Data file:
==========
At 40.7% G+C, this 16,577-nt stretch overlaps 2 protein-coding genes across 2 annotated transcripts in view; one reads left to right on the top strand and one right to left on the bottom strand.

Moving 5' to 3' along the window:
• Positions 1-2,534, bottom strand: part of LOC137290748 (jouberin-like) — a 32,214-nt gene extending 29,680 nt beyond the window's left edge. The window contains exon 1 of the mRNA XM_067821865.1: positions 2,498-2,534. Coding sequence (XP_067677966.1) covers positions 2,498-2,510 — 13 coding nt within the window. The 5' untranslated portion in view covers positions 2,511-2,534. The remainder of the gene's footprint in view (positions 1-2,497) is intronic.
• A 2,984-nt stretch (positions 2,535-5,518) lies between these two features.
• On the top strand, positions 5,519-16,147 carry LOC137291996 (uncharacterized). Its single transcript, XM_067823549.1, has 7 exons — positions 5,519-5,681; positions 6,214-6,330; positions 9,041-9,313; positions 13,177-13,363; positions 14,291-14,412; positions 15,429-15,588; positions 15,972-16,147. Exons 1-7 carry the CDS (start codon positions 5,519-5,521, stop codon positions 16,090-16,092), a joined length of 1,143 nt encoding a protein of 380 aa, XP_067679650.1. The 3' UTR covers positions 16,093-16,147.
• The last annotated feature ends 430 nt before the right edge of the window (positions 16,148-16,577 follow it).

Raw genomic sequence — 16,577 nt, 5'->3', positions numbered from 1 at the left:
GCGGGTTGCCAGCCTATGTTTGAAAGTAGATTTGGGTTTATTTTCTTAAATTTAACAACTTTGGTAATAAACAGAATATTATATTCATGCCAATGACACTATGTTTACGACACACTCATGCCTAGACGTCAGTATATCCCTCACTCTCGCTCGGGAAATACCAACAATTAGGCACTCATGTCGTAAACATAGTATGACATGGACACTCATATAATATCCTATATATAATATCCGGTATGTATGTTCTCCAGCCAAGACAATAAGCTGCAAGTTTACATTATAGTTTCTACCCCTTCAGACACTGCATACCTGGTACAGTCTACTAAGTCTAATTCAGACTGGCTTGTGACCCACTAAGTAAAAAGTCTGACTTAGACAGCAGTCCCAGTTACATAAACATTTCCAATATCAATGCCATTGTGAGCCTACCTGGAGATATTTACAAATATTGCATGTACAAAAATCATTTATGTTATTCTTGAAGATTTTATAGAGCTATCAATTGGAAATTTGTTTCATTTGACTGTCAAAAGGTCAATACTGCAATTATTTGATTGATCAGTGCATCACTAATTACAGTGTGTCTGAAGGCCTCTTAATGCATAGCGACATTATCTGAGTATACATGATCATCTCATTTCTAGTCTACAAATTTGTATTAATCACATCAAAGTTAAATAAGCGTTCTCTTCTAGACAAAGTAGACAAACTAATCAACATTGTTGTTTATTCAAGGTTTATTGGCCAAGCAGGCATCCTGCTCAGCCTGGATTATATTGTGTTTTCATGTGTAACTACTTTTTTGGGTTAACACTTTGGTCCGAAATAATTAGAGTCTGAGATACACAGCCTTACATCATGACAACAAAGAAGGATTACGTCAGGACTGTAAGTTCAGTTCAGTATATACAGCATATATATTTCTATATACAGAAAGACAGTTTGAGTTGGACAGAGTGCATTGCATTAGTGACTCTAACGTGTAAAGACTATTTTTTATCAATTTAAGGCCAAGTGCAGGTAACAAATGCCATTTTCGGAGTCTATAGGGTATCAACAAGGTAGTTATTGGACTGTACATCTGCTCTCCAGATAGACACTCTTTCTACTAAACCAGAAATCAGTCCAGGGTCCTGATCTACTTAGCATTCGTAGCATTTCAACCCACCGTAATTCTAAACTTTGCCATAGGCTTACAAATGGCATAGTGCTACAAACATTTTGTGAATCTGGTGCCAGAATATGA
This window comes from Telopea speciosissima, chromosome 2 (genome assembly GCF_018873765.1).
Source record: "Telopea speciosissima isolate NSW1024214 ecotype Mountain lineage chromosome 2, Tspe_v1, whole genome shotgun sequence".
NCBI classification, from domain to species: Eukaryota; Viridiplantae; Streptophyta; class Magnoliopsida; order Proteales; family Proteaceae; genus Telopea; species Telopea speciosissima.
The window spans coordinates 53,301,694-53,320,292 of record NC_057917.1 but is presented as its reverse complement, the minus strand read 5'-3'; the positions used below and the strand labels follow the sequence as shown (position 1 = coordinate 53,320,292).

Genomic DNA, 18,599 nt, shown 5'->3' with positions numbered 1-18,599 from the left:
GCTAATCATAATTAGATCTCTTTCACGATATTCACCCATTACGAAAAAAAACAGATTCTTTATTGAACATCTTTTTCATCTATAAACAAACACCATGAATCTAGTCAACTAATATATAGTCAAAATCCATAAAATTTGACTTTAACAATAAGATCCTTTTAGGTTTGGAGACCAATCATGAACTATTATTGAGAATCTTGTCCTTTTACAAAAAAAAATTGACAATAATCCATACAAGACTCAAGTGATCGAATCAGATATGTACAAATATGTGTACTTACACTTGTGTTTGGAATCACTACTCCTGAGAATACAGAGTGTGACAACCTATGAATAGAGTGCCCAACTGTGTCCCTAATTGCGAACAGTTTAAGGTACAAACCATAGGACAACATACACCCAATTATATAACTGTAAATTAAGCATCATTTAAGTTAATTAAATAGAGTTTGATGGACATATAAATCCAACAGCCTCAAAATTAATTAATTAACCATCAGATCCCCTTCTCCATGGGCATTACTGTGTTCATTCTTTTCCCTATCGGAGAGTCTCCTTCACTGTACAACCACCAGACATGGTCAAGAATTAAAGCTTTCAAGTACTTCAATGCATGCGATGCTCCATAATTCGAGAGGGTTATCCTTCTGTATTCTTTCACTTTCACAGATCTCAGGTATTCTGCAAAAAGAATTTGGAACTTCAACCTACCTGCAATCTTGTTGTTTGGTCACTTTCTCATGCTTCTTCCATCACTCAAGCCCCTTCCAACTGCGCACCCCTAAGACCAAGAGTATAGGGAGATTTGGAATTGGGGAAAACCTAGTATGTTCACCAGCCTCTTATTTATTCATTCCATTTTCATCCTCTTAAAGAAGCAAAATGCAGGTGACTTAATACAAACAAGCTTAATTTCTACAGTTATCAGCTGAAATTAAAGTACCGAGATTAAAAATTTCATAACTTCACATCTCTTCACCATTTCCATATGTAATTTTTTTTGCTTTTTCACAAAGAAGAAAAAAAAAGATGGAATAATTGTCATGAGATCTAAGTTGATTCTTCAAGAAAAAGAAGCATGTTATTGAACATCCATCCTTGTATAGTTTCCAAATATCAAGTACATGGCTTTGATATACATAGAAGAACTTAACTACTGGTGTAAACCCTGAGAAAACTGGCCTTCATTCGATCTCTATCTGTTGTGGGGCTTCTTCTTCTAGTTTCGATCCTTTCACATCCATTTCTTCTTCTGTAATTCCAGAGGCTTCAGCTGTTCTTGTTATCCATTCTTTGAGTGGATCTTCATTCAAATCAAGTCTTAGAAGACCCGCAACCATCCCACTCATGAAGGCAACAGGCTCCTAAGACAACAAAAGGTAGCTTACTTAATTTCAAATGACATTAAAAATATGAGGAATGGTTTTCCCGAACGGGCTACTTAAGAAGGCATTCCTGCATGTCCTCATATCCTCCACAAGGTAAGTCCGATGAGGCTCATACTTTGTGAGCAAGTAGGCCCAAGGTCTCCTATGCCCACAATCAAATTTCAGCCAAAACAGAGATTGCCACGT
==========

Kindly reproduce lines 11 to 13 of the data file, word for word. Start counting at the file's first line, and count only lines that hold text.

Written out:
NCBI classification, from domain to species: Eukaryota; Viridiplantae; Streptophyta; class Magnoliopsida; order Proteales; family Proteaceae; genus Telopea; species Telopea speciosissima.
The window spans coordinates 53,301,694-53,320,292 of record NC_057917.1 but is presented as its reverse complement, the minus strand read 5'-3'; the positions used below and the strand labels follow the sequence as shown (position 1 = coordinate 53,320,292).

Genomic DNA, 18,599 nt, shown 5'->3' with positions numbered 1-18,599 from the left: